The Tokyo Stock Exchange
The world’s third-largest stock exchange is found in Tokyo, headquartered in the financial district of Nihonbashi. Guests are welcome to visit the complex, and watch the high-stakes action from a platform above the main trading floor.
Thanks to the positioning of the International Date Line, the Tokyo Stock Exchange (often abbreviated to TSE) is the first major exchange to open every day, allowing Japan to set the pace of global finance. Founded in 1878, the TSE now lists stocks for over 2000 companies.
I know next to nothing about finance, or things like stocks, market capitalization, securities and industrial averages. Actually, I probably know less than nothing, since everything I think I know is probably wrong. As a financial nincompoop, visiting the TSE was intimidating. Like how an illiterate person feels when visiting a library. “What if I’m asked to define hedge funds? I’ll be exposed!”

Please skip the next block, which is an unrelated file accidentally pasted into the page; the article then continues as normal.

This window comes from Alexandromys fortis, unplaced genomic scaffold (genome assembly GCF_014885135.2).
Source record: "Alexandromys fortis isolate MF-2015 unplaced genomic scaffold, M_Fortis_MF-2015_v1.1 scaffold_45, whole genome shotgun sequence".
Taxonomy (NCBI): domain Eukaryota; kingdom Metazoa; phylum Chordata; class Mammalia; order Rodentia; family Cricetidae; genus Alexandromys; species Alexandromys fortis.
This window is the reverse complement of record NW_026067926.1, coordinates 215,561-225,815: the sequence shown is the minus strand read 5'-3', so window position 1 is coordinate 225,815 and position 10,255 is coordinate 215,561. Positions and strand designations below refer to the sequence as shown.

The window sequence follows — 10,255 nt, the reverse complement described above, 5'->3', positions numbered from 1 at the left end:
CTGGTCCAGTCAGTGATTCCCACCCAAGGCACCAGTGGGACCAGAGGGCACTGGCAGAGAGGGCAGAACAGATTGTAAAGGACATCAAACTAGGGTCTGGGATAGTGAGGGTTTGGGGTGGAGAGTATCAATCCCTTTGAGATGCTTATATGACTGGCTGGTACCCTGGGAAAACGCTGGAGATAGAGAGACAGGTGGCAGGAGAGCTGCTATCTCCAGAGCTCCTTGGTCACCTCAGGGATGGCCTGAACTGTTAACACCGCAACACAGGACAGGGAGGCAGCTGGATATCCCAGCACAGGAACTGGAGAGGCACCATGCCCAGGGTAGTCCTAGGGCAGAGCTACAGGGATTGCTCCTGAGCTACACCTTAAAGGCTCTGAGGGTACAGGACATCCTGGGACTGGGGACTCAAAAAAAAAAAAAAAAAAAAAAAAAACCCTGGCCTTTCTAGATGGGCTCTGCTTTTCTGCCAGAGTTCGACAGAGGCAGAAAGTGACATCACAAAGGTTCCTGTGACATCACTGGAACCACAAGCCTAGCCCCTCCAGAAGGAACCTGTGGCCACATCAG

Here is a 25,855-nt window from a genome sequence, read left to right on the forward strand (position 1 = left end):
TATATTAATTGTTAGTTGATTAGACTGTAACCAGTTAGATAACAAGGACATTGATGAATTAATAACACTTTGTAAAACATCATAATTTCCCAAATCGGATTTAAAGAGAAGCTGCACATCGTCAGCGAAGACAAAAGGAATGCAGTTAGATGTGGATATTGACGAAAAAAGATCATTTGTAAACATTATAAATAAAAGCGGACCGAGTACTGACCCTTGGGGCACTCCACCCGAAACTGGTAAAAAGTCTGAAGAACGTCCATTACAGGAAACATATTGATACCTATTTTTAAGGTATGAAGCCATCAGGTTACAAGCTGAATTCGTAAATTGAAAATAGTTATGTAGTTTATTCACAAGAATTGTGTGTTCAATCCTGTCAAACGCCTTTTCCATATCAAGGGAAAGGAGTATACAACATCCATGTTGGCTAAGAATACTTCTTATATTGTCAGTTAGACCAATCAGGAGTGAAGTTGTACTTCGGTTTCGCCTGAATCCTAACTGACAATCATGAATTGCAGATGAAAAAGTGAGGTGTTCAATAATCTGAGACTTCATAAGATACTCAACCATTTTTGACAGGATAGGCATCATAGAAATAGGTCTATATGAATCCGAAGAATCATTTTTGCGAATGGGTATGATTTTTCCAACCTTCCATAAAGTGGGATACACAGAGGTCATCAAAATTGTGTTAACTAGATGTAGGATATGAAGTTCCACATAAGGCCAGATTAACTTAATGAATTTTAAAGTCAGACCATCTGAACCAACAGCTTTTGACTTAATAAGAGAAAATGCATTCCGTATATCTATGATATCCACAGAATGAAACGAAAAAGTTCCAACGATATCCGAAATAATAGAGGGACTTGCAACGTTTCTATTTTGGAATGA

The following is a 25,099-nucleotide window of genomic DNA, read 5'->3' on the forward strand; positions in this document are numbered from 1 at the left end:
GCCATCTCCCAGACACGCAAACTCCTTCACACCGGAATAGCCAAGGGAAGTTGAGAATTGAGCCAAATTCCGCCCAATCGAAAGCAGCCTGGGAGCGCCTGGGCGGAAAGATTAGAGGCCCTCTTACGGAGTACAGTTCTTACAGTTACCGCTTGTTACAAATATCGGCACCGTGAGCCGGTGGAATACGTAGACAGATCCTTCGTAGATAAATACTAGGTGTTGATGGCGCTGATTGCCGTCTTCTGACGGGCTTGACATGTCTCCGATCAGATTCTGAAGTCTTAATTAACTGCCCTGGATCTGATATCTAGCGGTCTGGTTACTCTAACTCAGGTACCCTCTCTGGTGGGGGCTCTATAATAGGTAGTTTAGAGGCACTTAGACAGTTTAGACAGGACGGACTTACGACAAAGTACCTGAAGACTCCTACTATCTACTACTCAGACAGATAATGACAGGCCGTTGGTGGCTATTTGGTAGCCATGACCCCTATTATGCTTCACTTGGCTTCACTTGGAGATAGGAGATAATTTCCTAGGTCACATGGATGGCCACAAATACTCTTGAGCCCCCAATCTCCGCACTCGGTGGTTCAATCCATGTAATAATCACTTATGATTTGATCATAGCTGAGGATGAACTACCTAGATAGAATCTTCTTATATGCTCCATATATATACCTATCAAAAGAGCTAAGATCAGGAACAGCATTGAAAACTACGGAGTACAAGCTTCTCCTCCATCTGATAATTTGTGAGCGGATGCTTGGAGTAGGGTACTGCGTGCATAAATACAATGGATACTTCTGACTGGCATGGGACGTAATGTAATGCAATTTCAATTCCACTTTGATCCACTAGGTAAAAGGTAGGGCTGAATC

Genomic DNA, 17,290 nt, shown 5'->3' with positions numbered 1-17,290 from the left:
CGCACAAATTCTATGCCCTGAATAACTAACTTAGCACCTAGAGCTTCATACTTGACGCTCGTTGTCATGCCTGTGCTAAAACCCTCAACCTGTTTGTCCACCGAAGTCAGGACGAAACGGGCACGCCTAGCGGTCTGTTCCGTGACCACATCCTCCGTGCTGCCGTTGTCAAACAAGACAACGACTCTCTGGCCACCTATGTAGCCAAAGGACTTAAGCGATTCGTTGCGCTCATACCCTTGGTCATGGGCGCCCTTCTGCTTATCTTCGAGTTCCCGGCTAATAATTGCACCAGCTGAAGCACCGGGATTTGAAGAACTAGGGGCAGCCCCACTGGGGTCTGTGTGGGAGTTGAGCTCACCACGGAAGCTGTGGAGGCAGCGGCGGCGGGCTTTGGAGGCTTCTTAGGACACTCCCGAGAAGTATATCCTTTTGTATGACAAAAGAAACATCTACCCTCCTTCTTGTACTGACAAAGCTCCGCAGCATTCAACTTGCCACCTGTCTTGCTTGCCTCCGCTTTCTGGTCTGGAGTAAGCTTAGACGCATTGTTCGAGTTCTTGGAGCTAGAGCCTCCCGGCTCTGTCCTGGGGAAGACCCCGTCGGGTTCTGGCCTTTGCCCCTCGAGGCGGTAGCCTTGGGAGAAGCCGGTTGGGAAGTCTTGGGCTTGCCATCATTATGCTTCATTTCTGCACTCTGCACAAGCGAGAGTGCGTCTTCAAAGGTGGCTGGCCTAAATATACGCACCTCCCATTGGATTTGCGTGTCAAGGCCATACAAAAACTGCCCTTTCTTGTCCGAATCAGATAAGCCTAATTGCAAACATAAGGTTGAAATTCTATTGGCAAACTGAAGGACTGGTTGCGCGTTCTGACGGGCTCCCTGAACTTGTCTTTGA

Despite my ignorance, I enjoyed our trip to the TSE. After clearing security and donning visitor badges, we walked above the trading floor, which is enclosed within a massive glass cylinder. Around the glass, a large LED ticker has been installed, displaying transactions in real-time. There are also info points throughout the premises, where you can learn about the history of the exchange. We looked down onto the floor, watching numbers change and imagining the millions of yen being made and lost, and had the chance to play a Trading Simulation game.
We ended our tour at a small museum which has photographs from the early days of the exchange and takes just a few minutes to tour. Despite the stock exchange’s presence in downtown Tokyo and its considerable importance to the financial world, there were very few tourists inside with us. I suppose it’s something which only finance-freaks will really appreciate, but even for the rest of us, visiting is a worthwhile experience.